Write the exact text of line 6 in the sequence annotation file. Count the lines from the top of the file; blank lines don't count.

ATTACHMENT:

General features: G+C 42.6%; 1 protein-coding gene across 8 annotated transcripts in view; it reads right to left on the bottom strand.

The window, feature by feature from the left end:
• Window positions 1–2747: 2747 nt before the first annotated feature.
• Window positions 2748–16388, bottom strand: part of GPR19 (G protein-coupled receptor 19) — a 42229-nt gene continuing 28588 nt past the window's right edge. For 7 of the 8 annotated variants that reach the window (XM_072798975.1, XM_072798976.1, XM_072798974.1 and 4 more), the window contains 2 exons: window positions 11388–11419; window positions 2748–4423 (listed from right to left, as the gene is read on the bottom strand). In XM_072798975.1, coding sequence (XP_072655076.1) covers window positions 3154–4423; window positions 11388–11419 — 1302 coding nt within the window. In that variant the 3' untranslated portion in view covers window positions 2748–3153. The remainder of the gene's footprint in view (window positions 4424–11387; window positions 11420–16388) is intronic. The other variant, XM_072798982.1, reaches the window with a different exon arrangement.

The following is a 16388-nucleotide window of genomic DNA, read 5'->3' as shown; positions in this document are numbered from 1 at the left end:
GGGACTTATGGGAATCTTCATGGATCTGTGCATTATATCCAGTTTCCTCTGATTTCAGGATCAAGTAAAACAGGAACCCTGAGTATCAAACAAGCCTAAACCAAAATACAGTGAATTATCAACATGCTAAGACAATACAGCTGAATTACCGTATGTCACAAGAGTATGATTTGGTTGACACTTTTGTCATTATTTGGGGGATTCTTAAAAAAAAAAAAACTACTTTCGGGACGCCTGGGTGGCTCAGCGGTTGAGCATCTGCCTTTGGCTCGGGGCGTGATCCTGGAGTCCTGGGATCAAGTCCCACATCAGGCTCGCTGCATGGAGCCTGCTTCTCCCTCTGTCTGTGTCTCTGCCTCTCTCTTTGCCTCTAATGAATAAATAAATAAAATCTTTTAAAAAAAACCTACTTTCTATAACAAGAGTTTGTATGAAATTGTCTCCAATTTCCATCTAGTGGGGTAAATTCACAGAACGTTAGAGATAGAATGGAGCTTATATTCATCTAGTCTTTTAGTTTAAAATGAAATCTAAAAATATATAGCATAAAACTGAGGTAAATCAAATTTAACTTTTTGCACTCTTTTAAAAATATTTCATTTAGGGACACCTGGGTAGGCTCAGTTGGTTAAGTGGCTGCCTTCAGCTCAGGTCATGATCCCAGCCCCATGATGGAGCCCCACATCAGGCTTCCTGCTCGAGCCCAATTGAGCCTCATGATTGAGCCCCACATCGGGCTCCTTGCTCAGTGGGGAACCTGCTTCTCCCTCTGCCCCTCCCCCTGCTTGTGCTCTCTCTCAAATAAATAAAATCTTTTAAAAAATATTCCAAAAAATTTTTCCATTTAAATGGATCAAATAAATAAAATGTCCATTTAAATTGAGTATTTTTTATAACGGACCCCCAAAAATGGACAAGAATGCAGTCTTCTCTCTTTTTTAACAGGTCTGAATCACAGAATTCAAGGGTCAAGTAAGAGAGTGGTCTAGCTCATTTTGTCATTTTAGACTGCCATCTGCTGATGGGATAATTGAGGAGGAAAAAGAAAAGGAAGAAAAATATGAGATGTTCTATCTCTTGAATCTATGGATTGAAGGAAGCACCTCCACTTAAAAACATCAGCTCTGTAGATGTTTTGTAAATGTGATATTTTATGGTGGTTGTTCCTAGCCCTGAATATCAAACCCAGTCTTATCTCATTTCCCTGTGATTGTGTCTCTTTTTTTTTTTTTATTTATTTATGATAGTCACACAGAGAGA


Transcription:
GGGACTTATGGGAATCTTCATGGATCTGTGCATTATATCCAGTTTCCTCTGATTTCAGGATCAAGTAAAACAGGAACCCTGAGTATCAAACAAGCCTAAACCAAAATACAGTGAATTATCAACATGCTAAGACAATACAGCTGAATTACCGTATGTCACAAGAGTATGATTTGGTTGACACTTTTGTCATTATTTGGGGGATTCTTAAAAAAAAAAAAACTACTTTCGGGACGCCTGGGTGGCTCAGCGGTTGAGCATCTGCCTTTGGCTCGGGGCGTGATCCTGGAGTCCTGGGATCAAGTCCCACATCAGGCTCGCTGCATGGAGCCTGCTTCTCCCTCTGTCTGTGTCTCTGCCTCTCTCTTTGCCTCTAATGAATAAATAAATAAAATCTTTTAAAAAAAACCTACTTTCTATAACAAGAGTTTGTATGAAATTGTCTCCAATTTCCATCTAGTGGGGTAAATTCACAGAACGTTAGAGATAGAATGGAGCTTATATTCATCTAGTCTTTTAGTTTAAAATGAAATCTAAAAATATATAGCATAAAACTGAGGTAAATCAAATTTAACTTTTTGCACTCTTTTAAAAATATTTCATTTAGGGACACCTGGGTAGGCTCAGTTGGTTAAGTGGCTGCCTTCAGCTCAGGTCATGATCCCAGCCCCATGATGGAGCCCCACATCAGGCTTCCTGCTCGAGCCCAATTGAGCCTCATGATTGAGCCCCACATCGGGCTCCTTGCTCAGTGGGGAACCTGCTTCTCCCTCTGCCCCTCCCCCTGCTTGTGCTCTCTCTCAAATAAATAAAATCTTTTAAAAAATATTCCAAAAAATTTTTCCATTTAAATGGATCAAATAAATAAAATGTCCATTTAAATTGAGTATTTTTTATAACGGACCCCCAAAAATGGACAAGAATGCAGTCTTCTCTCTTTTTTAACAGGTCTGAATCACAGAATTCAAGGGTCAAGTAAGAGAGTGGTCTAGCTCATTTTGTCATTTTAGACTGCCATCTGCTGATGGGATAATTGAGGAGGAAAAAGAAAAGGAAGAAAAATATGAGATGTTCTATCTCTTGAATCTATGGATTGAAGGAAGCACCTCCACTTAAAAACATCAGCTCTGTAGATGTTTTGTAAATGTGATATTTTATGGTGGTTGTTCCTAGCCCTGAATATCAAACCCAGTCTTATCTCATTTCCCTGTGATTGTGTCTCTTTTTTTTTTTTTATTTATTTATGATAGTCACACAGAGAGA